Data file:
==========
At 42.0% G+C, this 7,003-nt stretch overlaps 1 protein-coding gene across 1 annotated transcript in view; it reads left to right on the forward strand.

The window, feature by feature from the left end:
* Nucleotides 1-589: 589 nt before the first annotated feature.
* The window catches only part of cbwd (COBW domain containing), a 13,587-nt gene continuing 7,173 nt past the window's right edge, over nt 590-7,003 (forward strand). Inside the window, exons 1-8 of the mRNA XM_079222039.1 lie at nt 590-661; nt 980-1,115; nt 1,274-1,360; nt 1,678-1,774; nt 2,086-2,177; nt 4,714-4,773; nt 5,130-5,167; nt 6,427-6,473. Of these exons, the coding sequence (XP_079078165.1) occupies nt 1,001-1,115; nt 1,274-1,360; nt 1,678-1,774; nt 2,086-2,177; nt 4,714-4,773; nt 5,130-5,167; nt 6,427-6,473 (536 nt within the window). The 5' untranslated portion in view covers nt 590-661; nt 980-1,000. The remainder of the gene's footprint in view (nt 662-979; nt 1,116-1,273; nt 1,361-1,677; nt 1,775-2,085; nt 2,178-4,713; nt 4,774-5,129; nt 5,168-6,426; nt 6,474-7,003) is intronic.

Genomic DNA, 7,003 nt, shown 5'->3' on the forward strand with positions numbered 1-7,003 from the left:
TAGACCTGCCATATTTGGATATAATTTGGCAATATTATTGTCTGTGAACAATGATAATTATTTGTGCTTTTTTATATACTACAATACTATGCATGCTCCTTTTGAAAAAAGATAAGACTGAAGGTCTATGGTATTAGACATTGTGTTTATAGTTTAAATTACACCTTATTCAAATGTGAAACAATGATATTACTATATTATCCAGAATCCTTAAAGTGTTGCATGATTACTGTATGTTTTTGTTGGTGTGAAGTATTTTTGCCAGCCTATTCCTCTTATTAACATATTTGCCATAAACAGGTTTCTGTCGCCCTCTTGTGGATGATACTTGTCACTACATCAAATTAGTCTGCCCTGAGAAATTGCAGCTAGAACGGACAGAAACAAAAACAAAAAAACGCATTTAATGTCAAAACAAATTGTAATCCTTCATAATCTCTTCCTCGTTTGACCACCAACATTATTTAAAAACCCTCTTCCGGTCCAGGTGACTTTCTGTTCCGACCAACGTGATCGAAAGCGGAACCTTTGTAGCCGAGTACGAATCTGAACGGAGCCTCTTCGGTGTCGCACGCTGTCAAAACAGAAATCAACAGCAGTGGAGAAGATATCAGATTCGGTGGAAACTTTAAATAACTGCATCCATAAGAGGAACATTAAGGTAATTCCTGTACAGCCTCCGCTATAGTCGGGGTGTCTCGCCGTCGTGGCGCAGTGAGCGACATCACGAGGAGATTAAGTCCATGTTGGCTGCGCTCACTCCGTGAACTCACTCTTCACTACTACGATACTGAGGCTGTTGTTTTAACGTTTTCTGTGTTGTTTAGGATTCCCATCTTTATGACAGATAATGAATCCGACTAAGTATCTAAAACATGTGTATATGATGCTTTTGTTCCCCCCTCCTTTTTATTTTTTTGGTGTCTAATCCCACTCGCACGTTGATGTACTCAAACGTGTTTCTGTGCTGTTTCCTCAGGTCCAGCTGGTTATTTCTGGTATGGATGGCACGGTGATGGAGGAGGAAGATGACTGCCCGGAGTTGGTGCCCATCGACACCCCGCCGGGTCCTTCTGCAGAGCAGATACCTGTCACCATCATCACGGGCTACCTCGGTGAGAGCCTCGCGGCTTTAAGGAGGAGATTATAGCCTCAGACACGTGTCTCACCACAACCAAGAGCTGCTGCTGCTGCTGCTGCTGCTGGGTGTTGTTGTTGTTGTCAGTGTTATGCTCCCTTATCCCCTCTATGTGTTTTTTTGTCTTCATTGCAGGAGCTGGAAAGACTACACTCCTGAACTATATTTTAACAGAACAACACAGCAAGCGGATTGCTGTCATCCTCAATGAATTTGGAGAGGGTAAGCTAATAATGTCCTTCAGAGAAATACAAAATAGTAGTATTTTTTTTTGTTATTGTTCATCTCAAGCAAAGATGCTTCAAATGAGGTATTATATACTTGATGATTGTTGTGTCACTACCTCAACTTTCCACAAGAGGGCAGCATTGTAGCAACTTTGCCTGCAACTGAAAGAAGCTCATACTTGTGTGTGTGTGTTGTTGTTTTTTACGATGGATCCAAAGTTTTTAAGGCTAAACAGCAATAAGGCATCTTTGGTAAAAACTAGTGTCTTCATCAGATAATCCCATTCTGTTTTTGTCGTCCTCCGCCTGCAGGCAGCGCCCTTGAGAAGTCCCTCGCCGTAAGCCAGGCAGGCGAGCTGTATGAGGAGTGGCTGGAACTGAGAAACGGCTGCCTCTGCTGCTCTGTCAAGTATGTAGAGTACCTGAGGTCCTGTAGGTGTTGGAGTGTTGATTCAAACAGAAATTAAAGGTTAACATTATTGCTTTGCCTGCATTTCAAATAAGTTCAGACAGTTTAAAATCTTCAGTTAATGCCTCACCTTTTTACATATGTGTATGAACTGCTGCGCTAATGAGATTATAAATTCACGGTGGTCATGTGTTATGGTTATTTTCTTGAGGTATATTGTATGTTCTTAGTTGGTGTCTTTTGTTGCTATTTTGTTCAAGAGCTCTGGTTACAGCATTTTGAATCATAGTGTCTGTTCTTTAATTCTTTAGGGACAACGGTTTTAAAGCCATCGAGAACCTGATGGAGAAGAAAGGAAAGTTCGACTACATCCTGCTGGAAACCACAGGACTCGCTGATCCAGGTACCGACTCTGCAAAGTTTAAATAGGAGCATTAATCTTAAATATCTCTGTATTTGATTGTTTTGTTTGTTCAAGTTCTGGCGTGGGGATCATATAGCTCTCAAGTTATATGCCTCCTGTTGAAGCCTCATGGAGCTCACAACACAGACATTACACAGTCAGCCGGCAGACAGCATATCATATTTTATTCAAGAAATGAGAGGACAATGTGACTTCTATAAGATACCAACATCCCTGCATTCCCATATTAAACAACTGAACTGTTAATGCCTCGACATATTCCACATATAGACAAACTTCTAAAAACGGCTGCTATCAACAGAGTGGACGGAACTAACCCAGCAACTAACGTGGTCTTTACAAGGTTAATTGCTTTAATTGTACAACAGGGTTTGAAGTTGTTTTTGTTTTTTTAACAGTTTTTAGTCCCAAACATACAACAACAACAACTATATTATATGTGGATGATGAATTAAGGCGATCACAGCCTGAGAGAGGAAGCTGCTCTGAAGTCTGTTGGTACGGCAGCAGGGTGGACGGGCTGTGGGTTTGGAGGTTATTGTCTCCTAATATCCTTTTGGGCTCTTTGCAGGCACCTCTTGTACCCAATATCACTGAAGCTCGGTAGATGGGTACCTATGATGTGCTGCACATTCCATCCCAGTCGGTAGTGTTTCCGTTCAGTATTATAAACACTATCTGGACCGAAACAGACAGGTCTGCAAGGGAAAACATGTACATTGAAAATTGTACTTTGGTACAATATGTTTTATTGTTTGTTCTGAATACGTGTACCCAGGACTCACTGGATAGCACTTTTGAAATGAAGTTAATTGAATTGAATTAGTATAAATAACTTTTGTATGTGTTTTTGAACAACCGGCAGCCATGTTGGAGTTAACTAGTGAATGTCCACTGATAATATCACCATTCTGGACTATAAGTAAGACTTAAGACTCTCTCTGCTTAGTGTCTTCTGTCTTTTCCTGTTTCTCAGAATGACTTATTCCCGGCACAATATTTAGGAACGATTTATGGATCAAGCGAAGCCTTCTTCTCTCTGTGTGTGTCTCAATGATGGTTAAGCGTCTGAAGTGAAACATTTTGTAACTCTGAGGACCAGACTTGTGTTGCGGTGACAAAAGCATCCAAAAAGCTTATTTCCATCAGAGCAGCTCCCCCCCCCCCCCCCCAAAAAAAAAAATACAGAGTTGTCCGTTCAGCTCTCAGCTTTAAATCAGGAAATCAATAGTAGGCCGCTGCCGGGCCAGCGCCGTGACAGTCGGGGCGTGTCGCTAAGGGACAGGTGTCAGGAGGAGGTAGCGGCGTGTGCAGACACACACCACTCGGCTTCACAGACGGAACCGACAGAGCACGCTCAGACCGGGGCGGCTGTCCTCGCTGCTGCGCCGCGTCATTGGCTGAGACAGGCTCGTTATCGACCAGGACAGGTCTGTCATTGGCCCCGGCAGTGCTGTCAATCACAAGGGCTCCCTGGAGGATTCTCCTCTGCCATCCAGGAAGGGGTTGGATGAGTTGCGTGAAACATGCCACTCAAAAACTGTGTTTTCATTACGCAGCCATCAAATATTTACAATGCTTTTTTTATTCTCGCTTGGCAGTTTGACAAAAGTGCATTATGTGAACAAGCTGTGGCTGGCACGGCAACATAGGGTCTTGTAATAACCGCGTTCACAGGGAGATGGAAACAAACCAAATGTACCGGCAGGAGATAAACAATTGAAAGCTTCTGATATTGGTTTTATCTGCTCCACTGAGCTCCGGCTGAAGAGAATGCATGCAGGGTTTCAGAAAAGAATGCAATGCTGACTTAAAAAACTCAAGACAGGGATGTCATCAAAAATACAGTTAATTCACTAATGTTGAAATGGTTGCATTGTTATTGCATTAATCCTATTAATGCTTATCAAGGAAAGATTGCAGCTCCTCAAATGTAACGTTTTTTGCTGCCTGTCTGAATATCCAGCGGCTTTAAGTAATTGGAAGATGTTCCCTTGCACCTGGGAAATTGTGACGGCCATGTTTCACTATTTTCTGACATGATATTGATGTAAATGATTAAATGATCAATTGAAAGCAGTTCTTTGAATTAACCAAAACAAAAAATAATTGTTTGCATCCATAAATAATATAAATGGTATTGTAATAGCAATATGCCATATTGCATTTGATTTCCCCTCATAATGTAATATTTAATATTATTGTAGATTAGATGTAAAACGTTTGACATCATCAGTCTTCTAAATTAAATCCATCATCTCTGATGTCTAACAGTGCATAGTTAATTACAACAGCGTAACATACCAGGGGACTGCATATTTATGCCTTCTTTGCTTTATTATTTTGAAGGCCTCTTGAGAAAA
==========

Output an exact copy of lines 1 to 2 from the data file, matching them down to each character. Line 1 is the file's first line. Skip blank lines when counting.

At 42.0% G+C, this 7,003-nt stretch overlaps 1 protein-coding gene across 1 annotated transcript in view; it reads left to right on the forward strand.

The window, feature by feature from the left end: